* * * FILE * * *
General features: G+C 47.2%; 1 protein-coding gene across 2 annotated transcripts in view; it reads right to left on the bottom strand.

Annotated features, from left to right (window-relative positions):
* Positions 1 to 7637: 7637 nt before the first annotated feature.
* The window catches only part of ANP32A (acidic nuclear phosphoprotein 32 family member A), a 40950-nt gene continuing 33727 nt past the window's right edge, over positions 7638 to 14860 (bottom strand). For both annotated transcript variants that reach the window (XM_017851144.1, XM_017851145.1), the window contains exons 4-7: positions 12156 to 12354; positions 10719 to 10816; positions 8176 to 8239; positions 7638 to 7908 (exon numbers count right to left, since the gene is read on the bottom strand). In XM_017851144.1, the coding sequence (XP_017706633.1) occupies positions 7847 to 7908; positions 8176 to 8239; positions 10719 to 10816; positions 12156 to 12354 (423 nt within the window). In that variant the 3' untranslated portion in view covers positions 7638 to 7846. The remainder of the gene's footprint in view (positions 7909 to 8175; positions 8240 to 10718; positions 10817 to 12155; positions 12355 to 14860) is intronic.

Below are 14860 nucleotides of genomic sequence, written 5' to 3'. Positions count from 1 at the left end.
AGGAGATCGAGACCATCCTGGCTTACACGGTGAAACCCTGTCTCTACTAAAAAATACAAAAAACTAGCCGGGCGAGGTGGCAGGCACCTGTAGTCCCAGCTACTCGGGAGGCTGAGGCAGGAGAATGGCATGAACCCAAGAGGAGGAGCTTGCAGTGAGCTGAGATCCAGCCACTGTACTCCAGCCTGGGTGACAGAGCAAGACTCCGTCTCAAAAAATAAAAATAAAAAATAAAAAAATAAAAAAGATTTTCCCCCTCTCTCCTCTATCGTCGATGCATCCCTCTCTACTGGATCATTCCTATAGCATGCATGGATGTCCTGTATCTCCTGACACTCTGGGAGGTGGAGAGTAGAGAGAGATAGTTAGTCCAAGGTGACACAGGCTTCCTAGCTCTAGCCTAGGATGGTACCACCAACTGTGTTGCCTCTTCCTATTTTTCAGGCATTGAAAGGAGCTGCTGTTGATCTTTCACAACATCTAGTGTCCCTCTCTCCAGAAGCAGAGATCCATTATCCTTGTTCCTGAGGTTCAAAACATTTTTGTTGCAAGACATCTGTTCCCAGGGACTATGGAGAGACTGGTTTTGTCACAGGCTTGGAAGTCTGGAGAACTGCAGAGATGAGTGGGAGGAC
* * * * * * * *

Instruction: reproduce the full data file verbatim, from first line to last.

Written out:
General features: G+C 47.2%; 1 protein-coding gene across 2 annotated transcripts in view; it reads right to left on the bottom strand.

Annotated features, from left to right (window-relative positions):
* Positions 1 to 7637: 7637 nt before the first annotated feature.
* The window catches only part of ANP32A (acidic nuclear phosphoprotein 32 family member A), a 40950-nt gene continuing 33727 nt past the window's right edge, over positions 7638 to 14860 (bottom strand). For both annotated transcript variants that reach the window (XM_017851144.1, XM_017851145.1), the window contains exons 4-7: positions 12156 to 12354; positions 10719 to 10816; positions 8176 to 8239; positions 7638 to 7908 (exon numbers count right to left, since the gene is read on the bottom strand). In XM_017851144.1, the coding sequence (XP_017706633.1) occupies positions 7847 to 7908; positions 8176 to 8239; positions 10719 to 10816; positions 12156 to 12354 (423 nt within the window). In that variant the 3' untranslated portion in view covers positions 7638 to 7846. The remainder of the gene's footprint in view (positions 7909 to 8175; positions 8240 to 10718; positions 10817 to 12155; positions 12355 to 14860) is intronic.

Below are 14860 nucleotides of genomic sequence, written 5' to 3'. Positions count from 1 at the left end.
AGGAGATCGAGACCATCCTGGCTTACACGGTGAAACCCTGTCTCTACTAAAAAATACAAAAAACTAGCCGGGCGAGGTGGCAGGCACCTGTAGTCCCAGCTACTCGGGAGGCTGAGGCAGGAGAATGGCATGAACCCAAGAGGAGGAGCTTGCAGTGAGCTGAGATCCAGCCACTGTACTCCAGCCTGGGTGACAGAGCAAGACTCCGTCTCAAAAAATAAAAATAAAAAATAAAAAAATAAAAAAGATTTTCCCCCTCTCTCCTCTATCGTCGATGCATCCCTCTCTACTGGATCATTCCTATAGCATGCATGGATGTCCTGTATCTCCTGACACTCTGGGAGGTGGAGAGTAGAGAGAGATAGTTAGTCCAAGGTGACACAGGCTTCCTAGCTCTAGCCTAGGATGGTACCACCAACTGTGTTGCCTCTTCCTATTTTTCAGGCATTGAAAGGAGCTGCTGTTGATCTTTCACAACATCTAGTGTCCCTCTCTCCAGAAGCAGAGATCCATTATCCTTGTTCCTGAGGTTCAAAACATTTTTGTTGCAAGACATCTGTTCCCAGGGACTATGGAGAGACTGGTTTTGTCACAGGCTTGGAAGTCTGGAGAACTGCAGAGATGAGTGGGAGGAC